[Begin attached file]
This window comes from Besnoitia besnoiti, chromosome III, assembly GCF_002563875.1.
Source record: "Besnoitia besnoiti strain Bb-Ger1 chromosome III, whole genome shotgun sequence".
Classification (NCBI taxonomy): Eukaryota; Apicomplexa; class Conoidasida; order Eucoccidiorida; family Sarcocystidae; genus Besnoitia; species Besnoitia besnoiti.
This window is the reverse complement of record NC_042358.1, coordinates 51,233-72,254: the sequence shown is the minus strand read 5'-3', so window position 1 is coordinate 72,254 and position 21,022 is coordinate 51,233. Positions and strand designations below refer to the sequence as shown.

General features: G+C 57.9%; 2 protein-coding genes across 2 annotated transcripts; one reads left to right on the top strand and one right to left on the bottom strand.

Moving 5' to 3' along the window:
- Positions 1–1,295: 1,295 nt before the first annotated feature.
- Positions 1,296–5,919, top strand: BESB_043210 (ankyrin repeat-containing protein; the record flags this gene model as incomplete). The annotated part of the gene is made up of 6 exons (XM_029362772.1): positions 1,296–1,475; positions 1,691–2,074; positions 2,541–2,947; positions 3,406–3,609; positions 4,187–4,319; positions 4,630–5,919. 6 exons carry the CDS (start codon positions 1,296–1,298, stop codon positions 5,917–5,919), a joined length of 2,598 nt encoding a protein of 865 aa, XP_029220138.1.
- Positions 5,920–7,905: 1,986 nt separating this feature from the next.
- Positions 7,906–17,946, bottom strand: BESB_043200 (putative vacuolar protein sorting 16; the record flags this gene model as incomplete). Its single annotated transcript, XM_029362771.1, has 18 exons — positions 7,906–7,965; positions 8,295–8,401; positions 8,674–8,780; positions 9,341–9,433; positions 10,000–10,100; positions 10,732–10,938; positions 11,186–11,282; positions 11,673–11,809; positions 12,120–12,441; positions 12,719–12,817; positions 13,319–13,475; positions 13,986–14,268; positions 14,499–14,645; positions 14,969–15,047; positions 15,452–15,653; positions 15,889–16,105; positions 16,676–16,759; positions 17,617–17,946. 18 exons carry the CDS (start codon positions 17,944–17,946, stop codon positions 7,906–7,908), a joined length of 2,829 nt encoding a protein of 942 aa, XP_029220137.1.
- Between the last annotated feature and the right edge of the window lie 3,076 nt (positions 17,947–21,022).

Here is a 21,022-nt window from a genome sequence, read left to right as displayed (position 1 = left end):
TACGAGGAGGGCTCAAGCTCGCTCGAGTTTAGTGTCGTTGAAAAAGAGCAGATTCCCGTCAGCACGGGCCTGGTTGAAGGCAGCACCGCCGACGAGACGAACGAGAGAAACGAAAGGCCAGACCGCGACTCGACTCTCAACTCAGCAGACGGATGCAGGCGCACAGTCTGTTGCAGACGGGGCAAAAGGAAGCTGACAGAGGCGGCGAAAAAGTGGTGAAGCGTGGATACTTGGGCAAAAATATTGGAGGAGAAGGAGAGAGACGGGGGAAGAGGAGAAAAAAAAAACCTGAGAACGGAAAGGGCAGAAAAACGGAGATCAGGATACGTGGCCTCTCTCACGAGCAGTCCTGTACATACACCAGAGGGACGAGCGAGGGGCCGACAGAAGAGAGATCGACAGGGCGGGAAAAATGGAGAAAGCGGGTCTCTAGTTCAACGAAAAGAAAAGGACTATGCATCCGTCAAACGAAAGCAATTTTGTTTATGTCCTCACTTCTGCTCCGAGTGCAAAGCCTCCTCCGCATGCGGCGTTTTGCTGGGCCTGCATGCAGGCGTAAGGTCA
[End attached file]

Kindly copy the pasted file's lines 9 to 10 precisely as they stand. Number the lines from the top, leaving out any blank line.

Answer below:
- Positions 5,920–7,905: 1,986 nt separating this feature from the next.
- Positions 7,906–17,946, bottom strand: BESB_043200 (putative vacuolar protein sorting 16; the record flags this gene model as incomplete). Its single annotated transcript, XM_029362771.1, has 18 exons — positions 7,906–7,965; positions 8,295–8,401; positions 8,674–8,780; positions 9,341–9,433; positions 10,000–10,100; positions 10,732–10,938; positions 11,186–11,282; positions 11,673–11,809; positions 12,120–12,441; positions 12,719–12,817; positions 13,319–13,475; positions 13,986–14,268; positions 14,499–14,645; positions 14,969–15,047; positions 15,452–15,653; positions 15,889–16,105; positions 16,676–16,759; positions 17,617–17,946. 18 exons carry the CDS (start codon positions 17,944–17,946, stop codon positions 7,906–7,908), a joined length of 2,829 nt encoding a protein of 942 aa, XP_029220137.1.